The jewelry store connected to that first case in Saratoga Springs has been voluntarily closed since just before Christmas and said in a statement it would extend the closure pending additional information from state and county officials.
The trio of cases currently under investigation appear not to be staffers of the store, the jeweler indicated in a statement. It's not clear if they were customers.
"NYS Department of Health has confirmed that all N. Fox Jewelers staff have subsequently tested negative and that no staff is contagious at the time of this release," the statement continued. "N Fox Jewelers takes the health and safety of our staff and patrons very seriously and we are working closely with state health Officials on contract tracing, as well as operating guidelines."
The UK strain is thought to be up to 50 percent more transmissible but no more deadly. Prime Minister Boris Johnson announced a new national lockdown until at least mid-February to curb a level of spread he described as both "frustrating and alarming." New York became the fourth U.S. state to confirm its presence locally.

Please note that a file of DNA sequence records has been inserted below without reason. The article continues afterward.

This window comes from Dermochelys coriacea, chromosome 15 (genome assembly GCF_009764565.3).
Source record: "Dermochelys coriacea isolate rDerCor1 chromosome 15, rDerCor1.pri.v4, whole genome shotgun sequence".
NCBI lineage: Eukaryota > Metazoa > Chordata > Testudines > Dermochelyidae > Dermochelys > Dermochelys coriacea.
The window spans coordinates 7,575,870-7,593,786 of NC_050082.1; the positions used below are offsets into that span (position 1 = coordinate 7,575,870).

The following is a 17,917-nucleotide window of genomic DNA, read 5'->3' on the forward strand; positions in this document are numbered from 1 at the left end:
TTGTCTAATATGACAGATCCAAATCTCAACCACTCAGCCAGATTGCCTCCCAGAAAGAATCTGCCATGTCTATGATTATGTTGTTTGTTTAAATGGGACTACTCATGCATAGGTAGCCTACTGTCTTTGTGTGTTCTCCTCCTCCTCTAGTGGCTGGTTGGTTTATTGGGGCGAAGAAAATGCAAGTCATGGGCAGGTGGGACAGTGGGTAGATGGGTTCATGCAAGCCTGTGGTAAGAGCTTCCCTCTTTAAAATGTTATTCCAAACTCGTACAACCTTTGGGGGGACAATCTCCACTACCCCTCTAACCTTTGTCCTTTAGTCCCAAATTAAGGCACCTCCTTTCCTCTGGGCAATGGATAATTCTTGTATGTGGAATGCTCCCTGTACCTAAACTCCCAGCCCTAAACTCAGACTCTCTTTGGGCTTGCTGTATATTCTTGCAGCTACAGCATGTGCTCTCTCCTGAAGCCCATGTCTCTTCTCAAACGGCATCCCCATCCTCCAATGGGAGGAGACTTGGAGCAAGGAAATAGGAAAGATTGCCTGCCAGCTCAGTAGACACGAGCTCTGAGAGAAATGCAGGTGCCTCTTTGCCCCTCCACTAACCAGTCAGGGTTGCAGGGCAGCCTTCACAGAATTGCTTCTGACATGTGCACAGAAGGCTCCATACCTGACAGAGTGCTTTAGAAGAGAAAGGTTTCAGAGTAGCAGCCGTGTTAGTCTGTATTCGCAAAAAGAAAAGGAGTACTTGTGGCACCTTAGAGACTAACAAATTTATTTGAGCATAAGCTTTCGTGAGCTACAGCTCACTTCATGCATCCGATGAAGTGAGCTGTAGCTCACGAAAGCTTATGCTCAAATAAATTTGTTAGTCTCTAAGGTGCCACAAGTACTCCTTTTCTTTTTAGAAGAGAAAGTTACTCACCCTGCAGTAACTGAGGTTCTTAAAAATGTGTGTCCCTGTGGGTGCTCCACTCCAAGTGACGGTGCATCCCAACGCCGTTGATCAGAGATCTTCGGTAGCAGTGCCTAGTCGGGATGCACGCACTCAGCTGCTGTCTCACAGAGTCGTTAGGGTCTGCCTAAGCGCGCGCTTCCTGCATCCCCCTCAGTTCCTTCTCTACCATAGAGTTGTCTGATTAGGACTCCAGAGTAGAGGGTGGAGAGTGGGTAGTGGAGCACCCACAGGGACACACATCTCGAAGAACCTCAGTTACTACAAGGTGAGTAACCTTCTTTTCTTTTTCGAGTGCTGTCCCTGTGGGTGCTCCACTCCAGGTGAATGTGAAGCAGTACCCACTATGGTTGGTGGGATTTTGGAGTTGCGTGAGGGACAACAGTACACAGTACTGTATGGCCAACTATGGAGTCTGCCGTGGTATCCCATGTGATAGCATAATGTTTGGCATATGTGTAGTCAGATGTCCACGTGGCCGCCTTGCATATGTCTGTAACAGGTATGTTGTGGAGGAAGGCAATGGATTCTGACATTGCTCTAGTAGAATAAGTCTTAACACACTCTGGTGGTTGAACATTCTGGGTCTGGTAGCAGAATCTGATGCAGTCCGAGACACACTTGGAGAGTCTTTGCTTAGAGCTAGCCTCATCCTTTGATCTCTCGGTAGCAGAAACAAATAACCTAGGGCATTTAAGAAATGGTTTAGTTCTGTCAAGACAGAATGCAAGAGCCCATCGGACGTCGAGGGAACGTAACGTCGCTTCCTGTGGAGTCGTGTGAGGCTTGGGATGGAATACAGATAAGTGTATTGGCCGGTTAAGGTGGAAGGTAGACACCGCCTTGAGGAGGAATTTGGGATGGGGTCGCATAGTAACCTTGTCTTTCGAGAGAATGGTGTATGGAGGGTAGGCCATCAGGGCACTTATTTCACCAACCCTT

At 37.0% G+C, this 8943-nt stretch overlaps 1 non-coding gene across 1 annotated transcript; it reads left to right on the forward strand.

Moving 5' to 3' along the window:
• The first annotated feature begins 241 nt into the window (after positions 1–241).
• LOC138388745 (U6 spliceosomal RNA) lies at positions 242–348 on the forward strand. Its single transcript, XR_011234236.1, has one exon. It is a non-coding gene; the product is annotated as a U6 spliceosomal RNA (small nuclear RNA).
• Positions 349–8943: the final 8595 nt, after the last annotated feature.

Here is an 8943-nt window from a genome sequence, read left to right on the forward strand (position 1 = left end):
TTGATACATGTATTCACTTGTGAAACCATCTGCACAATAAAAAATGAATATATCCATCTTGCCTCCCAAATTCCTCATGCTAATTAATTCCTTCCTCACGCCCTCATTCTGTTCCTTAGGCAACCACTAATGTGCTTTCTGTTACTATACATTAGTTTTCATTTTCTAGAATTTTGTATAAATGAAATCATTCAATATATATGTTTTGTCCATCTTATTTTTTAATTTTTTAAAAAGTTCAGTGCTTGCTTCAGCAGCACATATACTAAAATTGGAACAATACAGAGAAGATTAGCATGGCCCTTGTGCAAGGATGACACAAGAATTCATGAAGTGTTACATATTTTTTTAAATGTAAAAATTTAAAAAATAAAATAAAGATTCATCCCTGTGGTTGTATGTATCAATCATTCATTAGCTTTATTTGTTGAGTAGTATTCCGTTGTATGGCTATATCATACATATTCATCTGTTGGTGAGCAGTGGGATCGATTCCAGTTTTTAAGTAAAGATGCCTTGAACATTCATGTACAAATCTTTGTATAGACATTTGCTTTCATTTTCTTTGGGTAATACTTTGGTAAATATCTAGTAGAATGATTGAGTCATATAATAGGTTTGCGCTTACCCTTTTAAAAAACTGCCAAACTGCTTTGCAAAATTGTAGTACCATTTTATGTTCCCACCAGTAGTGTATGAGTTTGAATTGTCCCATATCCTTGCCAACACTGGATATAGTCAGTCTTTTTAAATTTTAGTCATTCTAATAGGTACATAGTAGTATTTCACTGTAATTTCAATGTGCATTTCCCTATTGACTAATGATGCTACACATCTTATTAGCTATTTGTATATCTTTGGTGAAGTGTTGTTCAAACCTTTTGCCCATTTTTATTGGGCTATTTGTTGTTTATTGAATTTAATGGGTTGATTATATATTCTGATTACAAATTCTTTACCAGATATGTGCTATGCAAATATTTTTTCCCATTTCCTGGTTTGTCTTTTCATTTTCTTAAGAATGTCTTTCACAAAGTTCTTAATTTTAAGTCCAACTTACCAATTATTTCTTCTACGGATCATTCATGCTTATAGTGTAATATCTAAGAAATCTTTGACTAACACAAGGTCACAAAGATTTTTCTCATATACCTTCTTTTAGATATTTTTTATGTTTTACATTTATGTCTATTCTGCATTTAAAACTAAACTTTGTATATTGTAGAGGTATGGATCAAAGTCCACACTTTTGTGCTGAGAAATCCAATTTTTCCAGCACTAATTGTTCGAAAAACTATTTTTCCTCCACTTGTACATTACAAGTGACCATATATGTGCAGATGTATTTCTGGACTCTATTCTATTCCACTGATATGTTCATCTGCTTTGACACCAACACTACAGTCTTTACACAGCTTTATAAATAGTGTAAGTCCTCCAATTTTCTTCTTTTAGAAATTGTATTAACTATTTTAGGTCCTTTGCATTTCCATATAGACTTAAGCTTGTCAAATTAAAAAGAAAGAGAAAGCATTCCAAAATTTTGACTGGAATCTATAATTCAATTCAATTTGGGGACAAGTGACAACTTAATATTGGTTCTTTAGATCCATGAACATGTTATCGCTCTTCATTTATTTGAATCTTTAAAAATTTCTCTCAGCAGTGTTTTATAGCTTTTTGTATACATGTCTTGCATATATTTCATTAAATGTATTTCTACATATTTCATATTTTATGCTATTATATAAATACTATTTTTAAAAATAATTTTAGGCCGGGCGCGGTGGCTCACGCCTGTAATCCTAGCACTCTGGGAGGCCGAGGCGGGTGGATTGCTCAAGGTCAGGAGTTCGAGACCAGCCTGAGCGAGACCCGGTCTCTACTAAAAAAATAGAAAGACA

Cuomo described the numbers concerning Johnson as "frightening" on Tuesday.
"Even if the lethality doesn't go up, the fact that it is so much more transmittable is a very real problem," the governor said. "This UK strain changes the whole footrace because the UK strain, the rate of transmission goes way up. It's no longer the race we were running. Apparently, the UK strain can actually overtake the original COVID strain in a matter of weeks. That's how quickly it can transmit."
His marked urgency Tuesday was similar to the one expressed by New York City Bill de Blasio earlier in the day as he called the variant a "new foe" that "we all should be worried about this" given the evidence of heightened transmissibility.